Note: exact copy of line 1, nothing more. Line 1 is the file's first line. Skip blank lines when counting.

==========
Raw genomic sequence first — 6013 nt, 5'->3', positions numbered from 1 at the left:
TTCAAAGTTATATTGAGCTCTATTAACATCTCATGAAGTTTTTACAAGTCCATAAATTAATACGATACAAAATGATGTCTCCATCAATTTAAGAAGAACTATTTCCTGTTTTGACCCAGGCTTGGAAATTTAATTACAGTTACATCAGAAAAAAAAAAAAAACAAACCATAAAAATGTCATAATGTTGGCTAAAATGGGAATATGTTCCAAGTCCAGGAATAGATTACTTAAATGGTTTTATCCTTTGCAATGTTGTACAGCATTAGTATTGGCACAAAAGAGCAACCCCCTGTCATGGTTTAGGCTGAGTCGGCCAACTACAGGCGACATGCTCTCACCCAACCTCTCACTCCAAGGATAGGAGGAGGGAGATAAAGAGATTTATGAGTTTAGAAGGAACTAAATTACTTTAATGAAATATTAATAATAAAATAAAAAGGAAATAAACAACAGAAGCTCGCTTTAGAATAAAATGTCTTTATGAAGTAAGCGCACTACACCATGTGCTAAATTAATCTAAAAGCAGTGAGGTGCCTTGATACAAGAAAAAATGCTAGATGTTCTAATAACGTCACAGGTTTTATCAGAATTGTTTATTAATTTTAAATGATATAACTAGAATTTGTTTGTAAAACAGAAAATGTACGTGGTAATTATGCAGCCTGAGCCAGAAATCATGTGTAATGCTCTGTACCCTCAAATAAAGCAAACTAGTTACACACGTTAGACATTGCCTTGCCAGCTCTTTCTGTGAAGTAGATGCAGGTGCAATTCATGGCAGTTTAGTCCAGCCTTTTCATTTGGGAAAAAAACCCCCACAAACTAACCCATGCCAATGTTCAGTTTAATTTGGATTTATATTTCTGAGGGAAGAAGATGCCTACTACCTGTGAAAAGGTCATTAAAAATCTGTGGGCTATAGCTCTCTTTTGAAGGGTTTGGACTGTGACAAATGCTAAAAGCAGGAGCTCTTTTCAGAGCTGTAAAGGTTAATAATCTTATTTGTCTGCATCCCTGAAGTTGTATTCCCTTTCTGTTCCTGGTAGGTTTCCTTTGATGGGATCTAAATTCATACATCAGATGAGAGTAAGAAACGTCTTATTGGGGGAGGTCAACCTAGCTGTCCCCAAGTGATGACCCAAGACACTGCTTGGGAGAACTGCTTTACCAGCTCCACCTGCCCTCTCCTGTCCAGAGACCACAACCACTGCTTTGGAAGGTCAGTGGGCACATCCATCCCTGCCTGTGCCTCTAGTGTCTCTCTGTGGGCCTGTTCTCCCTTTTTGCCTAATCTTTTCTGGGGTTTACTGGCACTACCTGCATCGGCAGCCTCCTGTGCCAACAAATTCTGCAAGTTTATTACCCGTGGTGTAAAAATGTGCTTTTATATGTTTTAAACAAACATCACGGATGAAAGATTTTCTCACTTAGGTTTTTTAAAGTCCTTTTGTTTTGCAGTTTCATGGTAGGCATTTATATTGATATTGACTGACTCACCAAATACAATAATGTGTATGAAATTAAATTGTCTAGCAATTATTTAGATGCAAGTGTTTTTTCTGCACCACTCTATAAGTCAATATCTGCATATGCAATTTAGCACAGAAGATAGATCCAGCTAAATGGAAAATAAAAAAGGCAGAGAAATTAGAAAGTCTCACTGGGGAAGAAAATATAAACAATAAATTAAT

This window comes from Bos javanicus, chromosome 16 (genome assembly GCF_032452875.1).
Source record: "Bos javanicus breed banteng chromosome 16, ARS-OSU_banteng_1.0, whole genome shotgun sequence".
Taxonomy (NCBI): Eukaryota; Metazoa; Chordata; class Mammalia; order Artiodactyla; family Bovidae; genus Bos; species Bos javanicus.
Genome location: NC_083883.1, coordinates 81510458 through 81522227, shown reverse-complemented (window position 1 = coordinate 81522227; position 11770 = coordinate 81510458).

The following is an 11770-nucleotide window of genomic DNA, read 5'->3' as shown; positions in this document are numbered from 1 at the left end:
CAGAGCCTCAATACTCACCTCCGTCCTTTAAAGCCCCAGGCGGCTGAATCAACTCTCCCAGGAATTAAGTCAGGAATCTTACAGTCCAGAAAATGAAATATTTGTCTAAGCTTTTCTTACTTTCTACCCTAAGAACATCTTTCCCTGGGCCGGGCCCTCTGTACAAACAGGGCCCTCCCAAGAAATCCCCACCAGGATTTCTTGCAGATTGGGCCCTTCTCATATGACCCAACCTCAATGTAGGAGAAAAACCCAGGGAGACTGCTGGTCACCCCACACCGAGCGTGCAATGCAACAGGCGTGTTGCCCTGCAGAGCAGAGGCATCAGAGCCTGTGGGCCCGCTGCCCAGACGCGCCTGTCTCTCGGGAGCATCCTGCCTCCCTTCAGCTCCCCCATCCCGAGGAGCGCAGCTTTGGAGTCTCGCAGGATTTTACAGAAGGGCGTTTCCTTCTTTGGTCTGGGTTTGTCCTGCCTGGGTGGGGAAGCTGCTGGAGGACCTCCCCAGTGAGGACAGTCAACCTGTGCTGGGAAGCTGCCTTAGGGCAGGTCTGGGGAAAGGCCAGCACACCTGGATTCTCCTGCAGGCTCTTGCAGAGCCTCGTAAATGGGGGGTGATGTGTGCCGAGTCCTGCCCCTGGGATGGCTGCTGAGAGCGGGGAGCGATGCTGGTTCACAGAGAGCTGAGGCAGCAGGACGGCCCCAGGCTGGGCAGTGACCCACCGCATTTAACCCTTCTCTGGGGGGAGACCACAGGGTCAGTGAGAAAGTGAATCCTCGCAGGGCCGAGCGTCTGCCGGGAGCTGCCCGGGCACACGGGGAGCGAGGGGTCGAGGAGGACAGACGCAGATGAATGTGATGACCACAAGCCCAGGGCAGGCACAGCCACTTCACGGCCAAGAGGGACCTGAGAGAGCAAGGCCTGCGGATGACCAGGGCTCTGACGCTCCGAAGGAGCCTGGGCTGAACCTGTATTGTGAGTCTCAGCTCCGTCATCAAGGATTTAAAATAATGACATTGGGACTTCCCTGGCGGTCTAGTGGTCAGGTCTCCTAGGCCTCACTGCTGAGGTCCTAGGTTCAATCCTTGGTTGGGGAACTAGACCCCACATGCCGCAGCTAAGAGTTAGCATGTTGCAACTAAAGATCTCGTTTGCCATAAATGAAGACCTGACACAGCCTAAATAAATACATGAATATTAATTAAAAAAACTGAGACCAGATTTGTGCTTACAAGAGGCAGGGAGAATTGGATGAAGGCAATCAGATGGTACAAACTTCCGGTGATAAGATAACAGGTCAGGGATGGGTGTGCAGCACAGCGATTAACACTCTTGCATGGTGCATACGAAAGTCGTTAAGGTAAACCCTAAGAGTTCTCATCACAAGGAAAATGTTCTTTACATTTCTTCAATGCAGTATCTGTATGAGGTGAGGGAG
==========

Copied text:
Raw genomic sequence first — 6013 nt, 5'->3', positions numbered from 1 at the left: